By Molly Gore
By Molly Gore
By Pete Kane
By Lou Bustamante
By Pete Kane
By Ashley Goldsmith
By Pete Kane
By John Birdsall
God knows, putting together a restaurant guidebook is something of a thankless task: Because of the vagaries of life -- openings, closings, chefs leaving -- the day a guidebook comes out, it's already inaccurate, not to mention obsolete. In the age of the Internet, a book may seem a trifle quaint -- especially one that intends to distill the musings of a famously anarchic, famously difficult-to-navigate, famously addictive Web site, which spills over with floods of opinionated, obsessed words posted daily, in an ebb-and-flow of visits to new restaurants and old favorites. I speak, of course, of www.chowhound.com, started by New York musician and world-class eater Jim Leff, whose now more or less dormant "What Jim Had for Dinner" may have been the first food blog. If you love to eat (or, as the site is headed, For Those Who Live to Eat!), and reside in one of the geographic areas covered by chowhound.com's message boards, you'd be a fool not to check in to learn about what's going on in your local world of eating.
So I opened The Chowhound's Guide to the San Francisco Bay Area (Penguin, $18) with a great deal of excitement. In its very first line -- "You'll notice that many popular and excellent places like Chez Panisse, La Folie, Merenda, and El Farolito aren't mentioned in these pages ..." -- the obsolete factor kicked in, as Merenda, alas, is no longer with us. I read on, eager to let the book "make you so cuckoo-for-Cocoa-Puffs-ravenous that you jump out the door in a delirious frenzy."
But as I leafed through its pages, the Guide left me more confused than ravenous. Its alphabetical arrangement of miniessays seemed capricious -- sometimes the heading was the name of an eatery, sometimes an ingredient, or a type of store, or a dish, or even an area to eat.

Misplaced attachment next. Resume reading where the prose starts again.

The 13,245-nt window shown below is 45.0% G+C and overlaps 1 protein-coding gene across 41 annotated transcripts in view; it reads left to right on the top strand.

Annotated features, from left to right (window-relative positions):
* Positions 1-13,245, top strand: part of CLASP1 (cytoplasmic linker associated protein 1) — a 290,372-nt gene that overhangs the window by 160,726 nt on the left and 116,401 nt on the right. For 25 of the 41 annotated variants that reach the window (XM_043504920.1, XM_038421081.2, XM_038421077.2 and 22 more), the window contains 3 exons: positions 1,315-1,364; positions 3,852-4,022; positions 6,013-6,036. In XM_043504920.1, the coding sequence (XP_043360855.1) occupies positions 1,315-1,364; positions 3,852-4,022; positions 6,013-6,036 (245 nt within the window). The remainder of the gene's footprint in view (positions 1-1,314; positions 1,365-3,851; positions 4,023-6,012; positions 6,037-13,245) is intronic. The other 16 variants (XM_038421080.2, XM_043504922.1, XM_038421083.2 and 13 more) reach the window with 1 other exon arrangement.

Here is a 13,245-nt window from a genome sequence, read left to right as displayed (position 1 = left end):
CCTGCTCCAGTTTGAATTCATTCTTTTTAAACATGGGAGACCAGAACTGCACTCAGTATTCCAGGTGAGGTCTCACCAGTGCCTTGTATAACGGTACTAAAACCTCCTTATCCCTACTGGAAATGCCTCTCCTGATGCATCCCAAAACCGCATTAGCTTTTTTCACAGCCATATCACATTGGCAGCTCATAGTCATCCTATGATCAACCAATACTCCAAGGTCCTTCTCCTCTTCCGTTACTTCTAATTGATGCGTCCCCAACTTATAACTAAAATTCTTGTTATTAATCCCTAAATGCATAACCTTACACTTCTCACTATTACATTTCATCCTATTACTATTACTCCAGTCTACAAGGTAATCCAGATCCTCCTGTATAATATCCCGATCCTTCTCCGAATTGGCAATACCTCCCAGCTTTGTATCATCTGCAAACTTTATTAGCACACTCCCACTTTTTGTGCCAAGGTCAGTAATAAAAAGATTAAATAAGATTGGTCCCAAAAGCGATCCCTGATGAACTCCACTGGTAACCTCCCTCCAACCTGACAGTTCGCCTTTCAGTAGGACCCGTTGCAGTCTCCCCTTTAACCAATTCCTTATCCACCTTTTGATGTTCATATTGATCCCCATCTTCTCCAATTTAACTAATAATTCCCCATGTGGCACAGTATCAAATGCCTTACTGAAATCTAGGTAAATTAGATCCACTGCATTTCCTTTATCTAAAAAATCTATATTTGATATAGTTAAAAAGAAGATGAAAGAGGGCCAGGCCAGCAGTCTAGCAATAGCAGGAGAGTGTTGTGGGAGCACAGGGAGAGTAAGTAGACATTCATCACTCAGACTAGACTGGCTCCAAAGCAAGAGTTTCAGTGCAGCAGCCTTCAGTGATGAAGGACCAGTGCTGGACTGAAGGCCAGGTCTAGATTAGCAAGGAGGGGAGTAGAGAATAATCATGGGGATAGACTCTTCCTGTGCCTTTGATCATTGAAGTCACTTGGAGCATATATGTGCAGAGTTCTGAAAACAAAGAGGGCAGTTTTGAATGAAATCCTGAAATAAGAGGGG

I don't know what I expected from Chowhound's, exactly, but I didn't find this user-friendly at first read. I slogged on, regardless, doing a lot of cross-referencing. I was surprised to see only one place, Arlequin, listed under "Quick Bites Near Civic Center," on Page 75; I flipped to the back, where almost 100 pages of indexes attempt to instill a different kind of order on these quirky listings, and found my favorite, Gyro King, which is in the book under "Turkish Delights," on Page 296. And I did a lot of quibbling: "Pizza Tips" that don't mention A16, Pizzetta 211, or Tommaso's? Were there really only two croissants worthy of a "scientific croissant duel"? Fried chicken with no Southern Cafe, Casa Orinda, Pork Store Cafe, or even Popeyes Chicken -- when Albertsons made it in? A fan of offal, I wondered why all the "Krazy for Kidneys" places were Asian, why the "Enchanting Incanto" graph didn't mention the chef's predilection for innards, why there were no foie gras, liver, or sweetbreads listings. Many of the recommendations seemed sketchy, needing more research -- the "Offal in Oakland" entry, after crediting one place on International Boulevard that offers organ meats, goes on to mention "plenty of other spots to check out in this nabe, including a rotisserie ... between 37th and 38th, a gumbo house, and a birriera." Are they any good? Do they have names and addresses? There are "plenty of other spots to check out in this nabe" all over the Bay Area; we pick up a guidebook to be, uh, guided.
So my pal Jane and I went on a Guide-inspired crawl. We started on Chestnut, for two breakfasts at eateries scarcely a block away from each other. Bechelli's (2346 Chestnut, 346-1801), tucked into the embrace of the recently reopened Presidio Theatre, instantly pleased me with its slightly shabby green-upholstered booths, U-shaped counter, and plentiful sports-themed photos and banners. We were seduced by Eggs Blackstone, poached eggs atop fresh asparagus, with thick-cut pepper bacon (of which Bechelli's is justly proud) and English muffins, the whole blanketed with hollandaise (we should have asked for a bit more sauce, but we split the eggs and were nearly finished before we wanted more). The orange juice was strained and tasted just like the juice I squeeze from Valencias at home; the coffee was fine. Breakfast out! What a treat! And how ironic to be doing it twice in a row, I said to Jane, as we settled into a window table at the cozy two-story Judy's Cafe (2269 Chestnut, 922-4588), whose yellow walls are covered with signed photos of entertainment and sports stars. We shared a crabmeat omelet, the omelet more like a perfectly round frittata, laid atop an amazing amount of fresh-picked Dungeness crabmeat, mixed with sautéed spinach and chopped red onions, in a thin, very lemony hollandaise. The eggs were overcooked, to my taste -- if I'd known they were going to top the filling rather than enfold it, I might have asked for poached or over easy -- but the amount and quality of the crab were astonishing. The orange juice here was full of pulp and tasted more like navel than Valencia, but it was equally fresh. We loved the house-baked pumpkin loaf and liked the blueberry muffin (you can choose one to accompany your breakfast).